Probably the most basic piece of investment advice that you’ll ever receive is to diversify your portfolio.
There’s a good reason for this. Almost no one picks winning investments all the time and diversifying is a way of reducing the damage that any poor choices might have on our funds.
But too much of a good thing usually doesn’t end well and, even if it's close to gospel for personal finance writers, this also applies to diversification.
The balancing act
Most explanations of the subject will eventually devolve into someone saying ‘don’t put all your eggs in one basket’.
That’s a simple way of describing diversification and it helps get across why it’s a good thing.
The problem is that it doesn’t capture exactly what investors are doing when they choose to hold multiple assets.
Diversification is effectively a balancing act.
You want to mix up your investments so that any losses you experience will be offset by the performance of your other holdings. The downside of this is that the reverse also happens — any gains you make will be held back by your other investments that haven’t performed as well.
What investors try to do is find a sweet spot where they are able to get the maximum return possible, while still being protected. But problems can begin if they go too much in the wrong direction.
An unfortunate habit that some investors have is to treat their portfolio rather like a sticker book and, as they get older, to keep adding more and more assets to their collection.
To be fair, this may not end up being a bad thing. There is still some debate as to what size the ideal portfolio should be.
Famous investor Benjamin Graham thought it was between 15 to 30 stocks but other researchers have come up with numbers far higher than that. And that doesn’t include other asset classes, like bonds or cash.
Regardless of this, what definitely does happen is that you lose the upside that your investments provide the more assets you add to your portfolio.
Imagine if you own one stock worth £10. If it goes up by 10% in value, your portfolio is worth 10% more. Now imagine you have 10 stocks all worth £10. That same stock goes up by 10% but the other 9 remain the same price. In that case, your portfolio is only increasing in value by 1%.
Such a scenario is unlikely to happen given that prices are constantly moving. You should also remember that the reverse is true — you could face a 10% loss or a 1% loss.
But the point remains that the more you add to your portfolio, the more you dilute your high-performing assets.
It also makes keeping track of what you’re doing really tricky. Managing the performance of 100 stocks, for example, isn’t easy to do.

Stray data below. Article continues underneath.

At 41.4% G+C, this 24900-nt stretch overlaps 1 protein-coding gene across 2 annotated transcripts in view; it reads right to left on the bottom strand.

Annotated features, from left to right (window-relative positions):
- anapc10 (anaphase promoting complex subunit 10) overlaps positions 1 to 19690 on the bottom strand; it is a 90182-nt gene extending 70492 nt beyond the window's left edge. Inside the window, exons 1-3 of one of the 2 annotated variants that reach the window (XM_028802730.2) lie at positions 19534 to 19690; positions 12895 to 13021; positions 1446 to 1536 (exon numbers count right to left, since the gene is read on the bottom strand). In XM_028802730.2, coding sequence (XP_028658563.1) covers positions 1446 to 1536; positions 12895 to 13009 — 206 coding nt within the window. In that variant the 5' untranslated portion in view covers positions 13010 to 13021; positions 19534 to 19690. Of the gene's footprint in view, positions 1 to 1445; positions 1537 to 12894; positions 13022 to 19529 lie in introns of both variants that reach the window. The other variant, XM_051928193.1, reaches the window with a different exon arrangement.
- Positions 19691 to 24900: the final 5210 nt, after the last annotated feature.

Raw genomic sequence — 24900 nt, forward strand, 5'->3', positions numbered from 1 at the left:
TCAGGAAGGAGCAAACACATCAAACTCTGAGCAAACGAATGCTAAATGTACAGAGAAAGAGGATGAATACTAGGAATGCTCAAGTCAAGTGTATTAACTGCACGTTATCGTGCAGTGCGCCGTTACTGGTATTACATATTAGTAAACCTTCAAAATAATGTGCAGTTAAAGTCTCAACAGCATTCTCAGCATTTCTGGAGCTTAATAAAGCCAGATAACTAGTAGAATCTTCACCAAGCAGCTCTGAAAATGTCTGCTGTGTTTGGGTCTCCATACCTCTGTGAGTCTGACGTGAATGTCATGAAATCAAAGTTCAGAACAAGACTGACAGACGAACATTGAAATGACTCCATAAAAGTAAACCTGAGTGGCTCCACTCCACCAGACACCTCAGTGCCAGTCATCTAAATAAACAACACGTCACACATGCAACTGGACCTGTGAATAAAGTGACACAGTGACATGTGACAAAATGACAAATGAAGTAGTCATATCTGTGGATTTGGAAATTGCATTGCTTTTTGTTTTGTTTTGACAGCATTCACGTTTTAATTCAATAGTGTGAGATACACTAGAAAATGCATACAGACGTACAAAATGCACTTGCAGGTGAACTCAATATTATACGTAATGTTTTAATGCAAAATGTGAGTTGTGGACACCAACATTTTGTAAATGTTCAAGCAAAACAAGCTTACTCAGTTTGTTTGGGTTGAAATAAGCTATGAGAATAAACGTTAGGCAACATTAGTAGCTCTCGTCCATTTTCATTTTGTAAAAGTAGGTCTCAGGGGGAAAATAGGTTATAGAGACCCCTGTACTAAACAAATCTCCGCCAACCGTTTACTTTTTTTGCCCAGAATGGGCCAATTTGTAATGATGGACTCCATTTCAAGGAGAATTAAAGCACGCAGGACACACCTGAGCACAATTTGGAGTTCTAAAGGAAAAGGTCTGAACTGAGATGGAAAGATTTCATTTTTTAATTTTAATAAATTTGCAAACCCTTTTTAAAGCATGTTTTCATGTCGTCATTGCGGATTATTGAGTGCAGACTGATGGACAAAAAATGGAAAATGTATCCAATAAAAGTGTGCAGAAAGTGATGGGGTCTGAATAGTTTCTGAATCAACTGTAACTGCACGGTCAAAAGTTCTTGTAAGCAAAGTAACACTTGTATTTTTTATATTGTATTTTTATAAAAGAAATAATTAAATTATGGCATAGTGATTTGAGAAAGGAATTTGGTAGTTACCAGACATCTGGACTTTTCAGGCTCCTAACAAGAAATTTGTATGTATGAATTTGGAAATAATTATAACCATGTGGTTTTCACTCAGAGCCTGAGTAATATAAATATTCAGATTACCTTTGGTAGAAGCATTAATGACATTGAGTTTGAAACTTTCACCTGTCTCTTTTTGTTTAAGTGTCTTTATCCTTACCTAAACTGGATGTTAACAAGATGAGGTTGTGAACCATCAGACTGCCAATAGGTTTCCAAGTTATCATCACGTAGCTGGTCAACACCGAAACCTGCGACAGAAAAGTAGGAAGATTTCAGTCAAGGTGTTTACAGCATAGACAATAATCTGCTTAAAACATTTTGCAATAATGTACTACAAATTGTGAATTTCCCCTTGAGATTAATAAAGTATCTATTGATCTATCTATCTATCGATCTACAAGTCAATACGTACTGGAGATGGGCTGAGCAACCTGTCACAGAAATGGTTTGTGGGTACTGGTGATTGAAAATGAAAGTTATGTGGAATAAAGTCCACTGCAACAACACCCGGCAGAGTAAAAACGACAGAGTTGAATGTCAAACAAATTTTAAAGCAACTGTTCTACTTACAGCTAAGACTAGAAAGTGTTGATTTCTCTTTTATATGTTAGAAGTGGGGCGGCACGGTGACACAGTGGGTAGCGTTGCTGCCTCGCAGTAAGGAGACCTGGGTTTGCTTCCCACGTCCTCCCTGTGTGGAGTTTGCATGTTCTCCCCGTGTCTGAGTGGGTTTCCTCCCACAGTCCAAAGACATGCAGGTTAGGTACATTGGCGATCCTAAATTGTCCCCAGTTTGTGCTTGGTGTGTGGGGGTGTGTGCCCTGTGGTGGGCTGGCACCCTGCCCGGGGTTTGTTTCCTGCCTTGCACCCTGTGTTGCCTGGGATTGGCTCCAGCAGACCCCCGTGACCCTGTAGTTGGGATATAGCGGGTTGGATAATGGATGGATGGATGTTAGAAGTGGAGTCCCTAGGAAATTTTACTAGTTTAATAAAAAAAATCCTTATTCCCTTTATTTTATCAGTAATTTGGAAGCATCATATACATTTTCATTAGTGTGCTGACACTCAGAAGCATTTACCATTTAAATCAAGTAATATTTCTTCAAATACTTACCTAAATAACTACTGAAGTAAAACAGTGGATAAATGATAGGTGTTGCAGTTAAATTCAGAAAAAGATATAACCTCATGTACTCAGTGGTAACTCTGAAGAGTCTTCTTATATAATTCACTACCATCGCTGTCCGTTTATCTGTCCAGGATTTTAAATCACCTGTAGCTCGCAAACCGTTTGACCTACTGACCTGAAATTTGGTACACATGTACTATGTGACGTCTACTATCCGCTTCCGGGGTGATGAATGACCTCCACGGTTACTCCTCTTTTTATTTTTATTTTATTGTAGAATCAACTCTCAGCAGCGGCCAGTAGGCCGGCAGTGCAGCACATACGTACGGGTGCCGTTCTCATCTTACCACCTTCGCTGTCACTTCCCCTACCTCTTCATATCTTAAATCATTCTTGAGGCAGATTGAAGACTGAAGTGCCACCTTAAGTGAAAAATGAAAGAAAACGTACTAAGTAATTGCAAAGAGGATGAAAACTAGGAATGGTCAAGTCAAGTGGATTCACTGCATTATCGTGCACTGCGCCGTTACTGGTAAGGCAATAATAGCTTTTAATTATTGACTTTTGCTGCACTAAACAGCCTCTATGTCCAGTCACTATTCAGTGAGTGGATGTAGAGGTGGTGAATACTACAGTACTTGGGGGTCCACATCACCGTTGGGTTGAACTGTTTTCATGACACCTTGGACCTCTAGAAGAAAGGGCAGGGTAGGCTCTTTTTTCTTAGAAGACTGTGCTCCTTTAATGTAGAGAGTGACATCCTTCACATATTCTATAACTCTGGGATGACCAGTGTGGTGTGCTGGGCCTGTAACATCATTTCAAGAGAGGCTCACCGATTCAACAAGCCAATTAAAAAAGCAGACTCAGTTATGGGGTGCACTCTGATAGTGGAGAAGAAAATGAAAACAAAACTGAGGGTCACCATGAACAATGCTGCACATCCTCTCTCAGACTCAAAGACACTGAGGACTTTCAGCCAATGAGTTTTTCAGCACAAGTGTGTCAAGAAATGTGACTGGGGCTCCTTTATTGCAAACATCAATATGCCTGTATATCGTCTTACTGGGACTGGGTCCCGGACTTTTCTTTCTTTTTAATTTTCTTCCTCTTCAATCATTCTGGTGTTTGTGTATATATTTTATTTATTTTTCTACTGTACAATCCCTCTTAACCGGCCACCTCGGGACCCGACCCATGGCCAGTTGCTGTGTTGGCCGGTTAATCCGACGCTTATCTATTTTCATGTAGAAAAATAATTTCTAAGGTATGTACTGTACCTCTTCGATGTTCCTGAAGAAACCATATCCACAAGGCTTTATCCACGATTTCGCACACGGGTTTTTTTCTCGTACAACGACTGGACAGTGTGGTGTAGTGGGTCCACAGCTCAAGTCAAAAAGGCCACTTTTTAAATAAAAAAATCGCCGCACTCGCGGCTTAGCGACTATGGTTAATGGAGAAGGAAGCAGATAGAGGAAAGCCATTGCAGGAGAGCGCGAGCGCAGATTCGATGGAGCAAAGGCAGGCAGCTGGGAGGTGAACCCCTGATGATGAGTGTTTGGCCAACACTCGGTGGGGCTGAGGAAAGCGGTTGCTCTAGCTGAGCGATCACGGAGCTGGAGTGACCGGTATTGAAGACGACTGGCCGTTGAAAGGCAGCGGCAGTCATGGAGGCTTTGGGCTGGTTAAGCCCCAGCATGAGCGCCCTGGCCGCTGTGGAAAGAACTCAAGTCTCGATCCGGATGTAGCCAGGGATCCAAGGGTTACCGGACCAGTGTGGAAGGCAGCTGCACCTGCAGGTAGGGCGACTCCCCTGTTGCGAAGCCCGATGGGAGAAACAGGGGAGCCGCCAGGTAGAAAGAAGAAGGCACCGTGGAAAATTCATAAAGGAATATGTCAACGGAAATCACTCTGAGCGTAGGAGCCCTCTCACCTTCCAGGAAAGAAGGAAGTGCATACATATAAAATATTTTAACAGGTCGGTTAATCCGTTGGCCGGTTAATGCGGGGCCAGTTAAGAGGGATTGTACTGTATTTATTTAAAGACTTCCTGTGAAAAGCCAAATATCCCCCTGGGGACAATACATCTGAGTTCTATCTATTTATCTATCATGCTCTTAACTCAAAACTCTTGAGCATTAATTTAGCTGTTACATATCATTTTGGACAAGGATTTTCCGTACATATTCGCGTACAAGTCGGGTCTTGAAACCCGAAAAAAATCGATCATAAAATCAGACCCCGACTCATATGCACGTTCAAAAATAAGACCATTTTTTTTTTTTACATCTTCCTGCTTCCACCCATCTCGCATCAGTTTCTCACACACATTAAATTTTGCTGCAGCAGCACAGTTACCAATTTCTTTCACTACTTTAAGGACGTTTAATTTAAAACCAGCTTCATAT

Of course, one of the ways that people deal with this problem is by passing on the task of managing their money to someone else by investing in trusts and funds.
But over-diversification can also be a problem here too as you may be buying practically the same thing several times over.
For instance, if I bought shares in an S&P 500 ETF, the Alliance Trust and the Bankers Trust today, I’d be getting exposure to Facebook, amongst many other companies, on all three occasions.
That means that, in an effort to diversify your holdings, you can actually end up with a higher level of exposure to a certain company, industry or asset class than you intended.
The impact of this can be that you don’t hold quite the diversification you thought you did when, say, the technology sector takes a hit.
This generally happens when people only look at a trust’s performance or take a superficial glance at the sectors it's covering. Taking the time to see what you’re putting funds into won’t take long and it’s the easiest way to prevent this from happening.
Another potentially damaging impact of over-diversification is the higher fees that you may have to pay for having too broad a range of assets.
For stocks, this is increasingly less relevant given that so many companies, like Freetrade, have cut trading commissions, although there are still some FX costs to pay when you make trades in foreign stocks.
The bigger danger comes for investors that like to put money into lots of trusts.
If this does happen, your actual investment exposure may provide a good balance of risk and reward. But the array of trusts you hold could mean that you're paying much higher fees than you need to.
For instance, a FTSE 100 ETF will likely cost you far less than buying shares in several investment trusts that give you similar exposure.
Again, this can so easily be avoided by just making sure you know what you’re getting exposure to when you put money into funds.
None of this is to say that diversification is a bad thing, only that holding too many assets can make managing your portfolio hard and inefficient.
You can also make needless investments that hurt your ability to grow your portfolio’s value.
More importantly, investing in multiple funds can lure you into a false sense of security.
Not only could you end up being overexposed to certain sectors — the opposite of diversification — you could also waste your money on fees that you don’t need to pay.
So this is not us hating on diversification — we’re still big fans! It’s just a warning to make sure you’re doing it right.
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This should not be read as personal investment advice and individual investors should make their own decisions or seek independent advice. This article has not been prepared in accordance with legal requirements designed to promote the independence of investment research and is considered a marketing communication.
When you invest, your capital is at risk. The value of your portfolio can go down as well as up and you may get back less than you invest. Past performance is not a reliable indicator of future results.
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